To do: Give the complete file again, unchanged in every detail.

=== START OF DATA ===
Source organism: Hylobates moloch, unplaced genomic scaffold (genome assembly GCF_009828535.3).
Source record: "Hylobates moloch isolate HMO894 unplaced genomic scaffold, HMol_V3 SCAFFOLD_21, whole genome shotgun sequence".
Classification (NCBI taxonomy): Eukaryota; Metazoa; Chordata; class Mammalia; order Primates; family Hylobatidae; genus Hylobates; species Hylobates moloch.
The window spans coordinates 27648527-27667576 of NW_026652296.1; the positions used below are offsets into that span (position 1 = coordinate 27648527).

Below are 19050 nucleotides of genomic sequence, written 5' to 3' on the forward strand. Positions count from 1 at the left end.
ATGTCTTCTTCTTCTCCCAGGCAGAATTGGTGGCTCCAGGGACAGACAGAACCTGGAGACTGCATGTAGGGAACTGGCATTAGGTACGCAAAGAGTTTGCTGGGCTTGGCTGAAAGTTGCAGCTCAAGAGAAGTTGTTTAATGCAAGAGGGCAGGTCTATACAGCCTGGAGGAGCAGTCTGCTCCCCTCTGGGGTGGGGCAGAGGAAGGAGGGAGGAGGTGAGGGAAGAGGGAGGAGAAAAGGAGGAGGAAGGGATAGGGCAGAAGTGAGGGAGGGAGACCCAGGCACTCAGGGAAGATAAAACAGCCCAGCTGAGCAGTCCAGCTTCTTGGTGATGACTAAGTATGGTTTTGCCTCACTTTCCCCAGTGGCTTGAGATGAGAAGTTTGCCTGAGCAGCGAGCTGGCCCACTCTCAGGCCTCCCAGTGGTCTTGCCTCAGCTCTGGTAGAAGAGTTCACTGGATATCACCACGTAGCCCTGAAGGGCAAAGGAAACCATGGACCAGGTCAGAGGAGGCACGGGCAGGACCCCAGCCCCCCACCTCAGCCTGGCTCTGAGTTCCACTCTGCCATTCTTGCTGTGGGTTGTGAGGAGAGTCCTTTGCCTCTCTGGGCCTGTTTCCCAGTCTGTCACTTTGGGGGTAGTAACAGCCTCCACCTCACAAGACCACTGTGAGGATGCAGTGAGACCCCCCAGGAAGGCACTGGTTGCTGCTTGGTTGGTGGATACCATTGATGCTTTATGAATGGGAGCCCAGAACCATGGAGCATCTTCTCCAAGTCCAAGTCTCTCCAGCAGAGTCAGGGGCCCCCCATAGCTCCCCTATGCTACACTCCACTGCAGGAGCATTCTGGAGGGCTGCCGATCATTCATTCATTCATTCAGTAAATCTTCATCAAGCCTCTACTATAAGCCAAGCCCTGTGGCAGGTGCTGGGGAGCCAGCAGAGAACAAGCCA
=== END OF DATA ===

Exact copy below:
Source organism: Hylobates moloch, unplaced genomic scaffold (genome assembly GCF_009828535.3).
Source record: "Hylobates moloch isolate HMO894 unplaced genomic scaffold, HMol_V3 SCAFFOLD_21, whole genome shotgun sequence".
Classification (NCBI taxonomy): Eukaryota; Metazoa; Chordata; class Mammalia; order Primates; family Hylobatidae; genus Hylobates; species Hylobates moloch.
The window spans coordinates 27648527-27667576 of NW_026652296.1; the positions used below are offsets into that span (position 1 = coordinate 27648527).

Below are 19050 nucleotides of genomic sequence, written 5' to 3' on the forward strand. Positions count from 1 at the left end.
ATGTCTTCTTCTTCTCCCAGGCAGAATTGGTGGCTCCAGGGACAGACAGAACCTGGAGACTGCATGTAGGGAACTGGCATTAGGTACGCAAAGAGTTTGCTGGGCTTGGCTGAAAGTTGCAGCTCAAGAGAAGTTGTTTAATGCAAGAGGGCAGGTCTATACAGCCTGGAGGAGCAGTCTGCTCCCCTCTGGGGTGGGGCAGAGGAAGGAGGGAGGAGGTGAGGGAAGAGGGAGGAGAAAAGGAGGAGGAAGGGATAGGGCAGAAGTGAGGGAGGGAGACCCAGGCACTCAGGGAAGATAAAACAGCCCAGCTGAGCAGTCCAGCTTCTTGGTGATGACTAAGTATGGTTTTGCCTCACTTTCCCCAGTGGCTTGAGATGAGAAGTTTGCCTGAGCAGCGAGCTGGCCCACTCTCAGGCCTCCCAGTGGTCTTGCCTCAGCTCTGGTAGAAGAGTTCACTGGATATCACCACGTAGCCCTGAAGGGCAAAGGAAACCATGGACCAGGTCAGAGGAGGCACGGGCAGGACCCCAGCCCCCCACCTCAGCCTGGCTCTGAGTTCCACTCTGCCATTCTTGCTGTGGGTTGTGAGGAGAGTCCTTTGCCTCTCTGGGCCTGTTTCCCAGTCTGTCACTTTGGGGGTAGTAACAGCCTCCACCTCACAAGACCACTGTGAGGATGCAGTGAGACCCCCCAGGAAGGCACTGGTTGCTGCTTGGTTGGTGGATACCATTGATGCTTTATGAATGGGAGCCCAGAACCATGGAGCATCTTCTCCAAGTCCAAGTCTCTCCAGCAGAGTCAGGGGCCCCCCATAGCTCCCCTATGCTACACTCCACTGCAGGAGCATTCTGGAGGGCTGCCGATCATTCATTCATTCATTCAGTAAATCTTCATCAAGCCTCTACTATAAGCCAAGCCCTGTGGCAGGTGCTGGGGAGCCAGCAGAGAACAAGCCA